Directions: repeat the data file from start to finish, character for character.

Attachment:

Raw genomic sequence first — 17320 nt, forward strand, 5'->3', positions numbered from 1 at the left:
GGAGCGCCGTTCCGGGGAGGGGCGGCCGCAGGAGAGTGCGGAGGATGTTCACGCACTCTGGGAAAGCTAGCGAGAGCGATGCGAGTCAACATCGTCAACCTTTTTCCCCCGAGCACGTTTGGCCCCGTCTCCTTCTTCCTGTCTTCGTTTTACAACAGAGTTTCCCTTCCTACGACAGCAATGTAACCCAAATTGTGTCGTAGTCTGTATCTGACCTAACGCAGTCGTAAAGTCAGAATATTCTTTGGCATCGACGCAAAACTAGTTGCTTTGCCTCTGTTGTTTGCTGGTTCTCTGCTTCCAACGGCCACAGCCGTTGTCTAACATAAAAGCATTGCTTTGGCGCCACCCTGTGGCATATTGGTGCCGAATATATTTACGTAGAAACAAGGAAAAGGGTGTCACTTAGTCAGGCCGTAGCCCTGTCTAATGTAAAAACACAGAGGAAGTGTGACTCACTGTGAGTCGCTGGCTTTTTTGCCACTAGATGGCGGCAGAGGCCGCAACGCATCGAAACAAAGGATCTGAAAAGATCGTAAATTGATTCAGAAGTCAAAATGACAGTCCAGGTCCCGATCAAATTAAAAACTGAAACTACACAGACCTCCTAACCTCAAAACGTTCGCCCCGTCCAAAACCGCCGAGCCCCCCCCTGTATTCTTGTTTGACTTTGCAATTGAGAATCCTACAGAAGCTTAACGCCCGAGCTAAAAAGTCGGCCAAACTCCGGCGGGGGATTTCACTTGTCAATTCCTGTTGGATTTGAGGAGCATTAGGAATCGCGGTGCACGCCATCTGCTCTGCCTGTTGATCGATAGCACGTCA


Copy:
Raw genomic sequence first — 17320 nt, forward strand, 5'->3', positions numbered from 1 at the left:
GGAGCGCCGTTCCGGGGAGGGGCGGCCGCAGGAGAGTGCGGAGGATGTTCACGCACTCTGGGAAAGCTAGCGAGAGCGATGCGAGTCAACATCGTCAACCTTTTTCCCCCGAGCACGTTTGGCCCCGTCTCCTTCTTCCTGTCTTCGTTTTACAACAGAGTTTCCCTTCCTACGACAGCAATGTAACCCAAATTGTGTCGTAGTCTGTATCTGACCTAACGCAGTCGTAAAGTCAGAATATTCTTTGGCATCGACGCAAAACTAGTTGCTTTGCCTCTGTTGTTTGCTGGTTCTCTGCTTCCAACGGCCACAGCCGTTGTCTAACATAAAAGCATTGCTTTGGCGCCACCCTGTGGCATATTGGTGCCGAATATATTTACGTAGAAACAAGGAAAAGGGTGTCACTTAGTCAGGCCGTAGCCCTGTCTAATGTAAAAACACAGAGGAAGTGTGACTCACTGTGAGTCGCTGGCTTTTTTGCCACTAGATGGCGGCAGAGGCCGCAACGCATCGAAACAAAGGATCTGAAAAGATCGTAAATTGATTCAGAAGTCAAAATGACAGTCCAGGTCCCGATCAAATTAAAAACTGAAACTACACAGACCTCCTAACCTCAAAACGTTCGCCCCGTCCAAAACCGCCGAGCCCCCCCCTGTATTCTTGTTTGACTTTGCAATTGAGAATCCTACAGAAGCTTAACGCCCGAGCTAAAAAGTCGGCCAAACTCCGGCGGGGGATTTCACTTGTCAATTCCTGTTGGATTTGAGGAGCATTAGGAATCGCGGTGCACGCCATCTGCTCTGCCTGTTGATCGATAGCACGTCA